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CA$45
 / night
71%
(7)

Camping en forêt

3 sites · Lodging, RVs, Tents1 acre · Armagh, QC
Learn more about this land:Endroit calme en fôret situé à Armagh. À proximité d'une piste cyclable, secteur de pêche, VTT, 30 min du Massif du Sud (randonnée, vélo de montagne). Il n'y a aucun service disponible pour l'instant, donc vous devez emmener tout ce dont vous avez besoin. (toilette compostable, eau potable, etc.)
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CA$25
 / night
Value Prop
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Yurts in Quebec guide

Overview

Quebec is a kind of promised land for campers, with vast swathes of parkland and sparsely inhabited wilderness—you won’t have trouble getting outside. North of Montreal and Quebec City, forested mountains and lake-dotted valleys dominate the landscape with endless hiking, fishing, and canoeing opportunities during reliably warm summers. To the east, the St. Lawrence River is one of Canada’s best whale-watching destinations.

Winter, though cold, proves no obstacle to the adventure-hungry. Our advice? Pack your thermals. That way, you can spend days ice climbing, snowshoeing, and skiing, and nights cozied up in a cabin, an insulated tent, a yurt, or even an igloo. As a general rule, the further north you go, the wilder the landscapes and fewer the facilities.

The Laurentian Mountains

The rounded peaks of the Laurentians are the destination of choice from Montreal and Quebec City. Jacques-Cartier, Mont-Tremblant (both part of the provincial park system), and La Mauricie (part of the national park network) have four-season appeal. You can get in some rafting, kayaking, and hiking in summer, while in winter, heated cabins, huts, and yurts mean you can wake up, strap on your skis or snowshoes, and hit the trails with minimal fuss.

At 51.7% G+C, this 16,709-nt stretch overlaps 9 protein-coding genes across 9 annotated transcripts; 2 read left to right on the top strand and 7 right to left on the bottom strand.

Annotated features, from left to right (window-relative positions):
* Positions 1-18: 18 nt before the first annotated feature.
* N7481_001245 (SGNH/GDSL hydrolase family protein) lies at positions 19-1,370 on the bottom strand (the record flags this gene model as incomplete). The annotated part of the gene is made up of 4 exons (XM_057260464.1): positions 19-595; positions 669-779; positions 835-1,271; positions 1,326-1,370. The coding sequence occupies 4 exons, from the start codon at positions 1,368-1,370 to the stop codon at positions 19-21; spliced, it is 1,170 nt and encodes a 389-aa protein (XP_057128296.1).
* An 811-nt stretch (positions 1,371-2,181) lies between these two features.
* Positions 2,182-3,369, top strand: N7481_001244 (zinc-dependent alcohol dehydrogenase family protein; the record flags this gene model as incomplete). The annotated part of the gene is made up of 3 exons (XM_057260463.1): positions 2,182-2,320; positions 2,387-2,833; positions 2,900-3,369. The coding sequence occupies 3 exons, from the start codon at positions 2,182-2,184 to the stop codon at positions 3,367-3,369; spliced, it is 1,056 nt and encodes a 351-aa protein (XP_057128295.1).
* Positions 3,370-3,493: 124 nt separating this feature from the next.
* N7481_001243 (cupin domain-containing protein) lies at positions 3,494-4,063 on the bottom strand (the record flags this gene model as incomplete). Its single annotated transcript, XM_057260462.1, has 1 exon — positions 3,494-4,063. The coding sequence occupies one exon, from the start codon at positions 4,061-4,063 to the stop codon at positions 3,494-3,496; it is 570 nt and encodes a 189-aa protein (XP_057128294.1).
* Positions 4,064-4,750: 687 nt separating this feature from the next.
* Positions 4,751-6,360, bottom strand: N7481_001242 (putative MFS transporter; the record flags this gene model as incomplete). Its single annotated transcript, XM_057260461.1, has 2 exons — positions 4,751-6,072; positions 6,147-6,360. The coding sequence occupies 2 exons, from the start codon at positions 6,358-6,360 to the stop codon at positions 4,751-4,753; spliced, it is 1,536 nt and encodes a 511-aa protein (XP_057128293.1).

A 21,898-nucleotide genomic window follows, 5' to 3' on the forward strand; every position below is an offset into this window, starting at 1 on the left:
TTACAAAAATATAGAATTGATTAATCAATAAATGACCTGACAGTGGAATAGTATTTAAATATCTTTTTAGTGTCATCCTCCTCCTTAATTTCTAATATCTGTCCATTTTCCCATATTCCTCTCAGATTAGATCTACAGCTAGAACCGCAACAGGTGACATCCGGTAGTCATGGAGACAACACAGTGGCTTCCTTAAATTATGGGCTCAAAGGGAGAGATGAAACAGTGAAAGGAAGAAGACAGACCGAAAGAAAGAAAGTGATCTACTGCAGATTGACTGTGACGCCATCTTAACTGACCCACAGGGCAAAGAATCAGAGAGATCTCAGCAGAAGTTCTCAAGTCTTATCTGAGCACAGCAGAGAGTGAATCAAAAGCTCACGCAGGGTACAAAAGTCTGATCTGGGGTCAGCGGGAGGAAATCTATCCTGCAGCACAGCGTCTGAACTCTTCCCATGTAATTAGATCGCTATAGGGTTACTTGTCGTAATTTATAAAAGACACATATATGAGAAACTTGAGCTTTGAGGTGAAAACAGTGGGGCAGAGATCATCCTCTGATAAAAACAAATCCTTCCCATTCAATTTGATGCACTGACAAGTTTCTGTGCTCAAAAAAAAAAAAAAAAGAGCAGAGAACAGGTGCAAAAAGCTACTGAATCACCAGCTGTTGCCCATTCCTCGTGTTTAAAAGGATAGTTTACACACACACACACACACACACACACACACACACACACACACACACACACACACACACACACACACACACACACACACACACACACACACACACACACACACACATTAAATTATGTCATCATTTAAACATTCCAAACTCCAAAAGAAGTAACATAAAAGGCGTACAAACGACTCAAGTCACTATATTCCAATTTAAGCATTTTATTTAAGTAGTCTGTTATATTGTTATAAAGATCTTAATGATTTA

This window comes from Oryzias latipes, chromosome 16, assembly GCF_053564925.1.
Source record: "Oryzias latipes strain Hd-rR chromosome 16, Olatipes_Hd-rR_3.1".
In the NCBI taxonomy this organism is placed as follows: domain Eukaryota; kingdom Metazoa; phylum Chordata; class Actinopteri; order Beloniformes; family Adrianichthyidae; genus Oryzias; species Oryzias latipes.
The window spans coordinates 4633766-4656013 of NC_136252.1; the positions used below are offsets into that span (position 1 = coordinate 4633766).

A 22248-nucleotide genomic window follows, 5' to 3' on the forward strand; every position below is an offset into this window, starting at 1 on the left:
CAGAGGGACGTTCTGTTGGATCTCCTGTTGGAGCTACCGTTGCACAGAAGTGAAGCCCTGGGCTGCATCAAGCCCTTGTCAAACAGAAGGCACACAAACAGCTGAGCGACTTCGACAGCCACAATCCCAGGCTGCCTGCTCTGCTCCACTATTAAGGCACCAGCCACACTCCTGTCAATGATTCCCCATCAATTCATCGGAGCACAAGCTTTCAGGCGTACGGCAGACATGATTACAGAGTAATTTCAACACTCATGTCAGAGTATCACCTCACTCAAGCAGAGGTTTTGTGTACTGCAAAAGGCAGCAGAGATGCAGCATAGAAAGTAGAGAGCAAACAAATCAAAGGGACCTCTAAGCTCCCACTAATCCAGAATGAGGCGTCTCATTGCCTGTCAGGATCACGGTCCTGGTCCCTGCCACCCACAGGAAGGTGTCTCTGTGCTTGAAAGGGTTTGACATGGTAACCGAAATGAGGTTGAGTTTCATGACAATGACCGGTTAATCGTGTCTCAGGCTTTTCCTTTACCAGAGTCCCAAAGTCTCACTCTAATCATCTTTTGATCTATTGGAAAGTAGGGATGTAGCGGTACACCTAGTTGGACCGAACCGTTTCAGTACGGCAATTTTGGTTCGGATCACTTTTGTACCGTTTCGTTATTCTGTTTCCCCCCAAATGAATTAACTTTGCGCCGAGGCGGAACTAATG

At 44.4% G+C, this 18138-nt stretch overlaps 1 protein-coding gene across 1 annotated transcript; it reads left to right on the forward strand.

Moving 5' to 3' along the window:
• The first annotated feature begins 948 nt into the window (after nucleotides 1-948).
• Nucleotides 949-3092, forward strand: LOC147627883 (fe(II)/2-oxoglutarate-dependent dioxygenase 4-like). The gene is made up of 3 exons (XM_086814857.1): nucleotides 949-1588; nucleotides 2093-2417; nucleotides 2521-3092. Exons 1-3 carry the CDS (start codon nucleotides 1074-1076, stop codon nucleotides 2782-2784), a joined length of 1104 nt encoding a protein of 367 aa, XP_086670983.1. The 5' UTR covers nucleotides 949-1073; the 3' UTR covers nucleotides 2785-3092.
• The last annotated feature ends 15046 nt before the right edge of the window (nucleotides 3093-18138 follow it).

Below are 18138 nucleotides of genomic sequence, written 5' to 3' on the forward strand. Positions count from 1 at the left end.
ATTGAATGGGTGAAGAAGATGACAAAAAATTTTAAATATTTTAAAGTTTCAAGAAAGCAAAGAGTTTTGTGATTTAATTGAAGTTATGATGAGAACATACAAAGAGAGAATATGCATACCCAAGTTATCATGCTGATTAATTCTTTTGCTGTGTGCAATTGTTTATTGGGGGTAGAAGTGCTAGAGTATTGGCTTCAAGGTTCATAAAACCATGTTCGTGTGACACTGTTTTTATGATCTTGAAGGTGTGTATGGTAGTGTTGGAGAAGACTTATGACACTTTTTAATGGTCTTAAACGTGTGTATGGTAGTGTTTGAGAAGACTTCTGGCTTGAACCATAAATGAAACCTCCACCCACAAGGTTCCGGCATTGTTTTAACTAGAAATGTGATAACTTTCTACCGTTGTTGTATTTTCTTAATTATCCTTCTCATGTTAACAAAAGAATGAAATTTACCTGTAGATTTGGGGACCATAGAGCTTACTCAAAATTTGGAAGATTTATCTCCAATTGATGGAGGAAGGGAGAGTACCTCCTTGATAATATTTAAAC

The Gaspé Peninsula

The St. Lawrence River meets the Atlantic at this cliff-edged peninsula—also known as Gaspésie—on Quebec’s east coast. Scan the shoreline for whales in Forillon National Park between May and October, or cat ski on virgin powder in the Chic-Choc Mountains in the icier months.

Côte-Nord

French for ‘North Shore,’ this section of the Gulf of Saint Lawrence is ripe for road-tripping. Coastal campsites at Tadoussac overlook Saguenay Fjord, a hangout for belugas, and further east, at Mingan Archipelago National Park Reserve, you can set eyes on strange sea-carved rock formations and hide out on secluded offshore islands.

Eastern Townships

This farming region near the U.S. border gives off New England vibes—think covered bridges, clapboard towns, and flaming fall foliage. It’s also Quebec’s premier wine-growing region. Mont-Orford is popular for skiing or hiking, and the stargazing at Mont-Mégantic National Park is—excuse the pun—stellar.

Nunavik

Visitor footfall is low in Nunavik, home to the Inuit in the Arctic north. Little surprise why: There’s no road access. Nunavik Parks offers packages to the area’s four parks (Pingualuit, Kuururjuaq, Tursujuq, and Ulittaniujalik) including flights from Montreal, Inuit cultural experiences, and the chance to see the northern lights.

Provinces near Quebec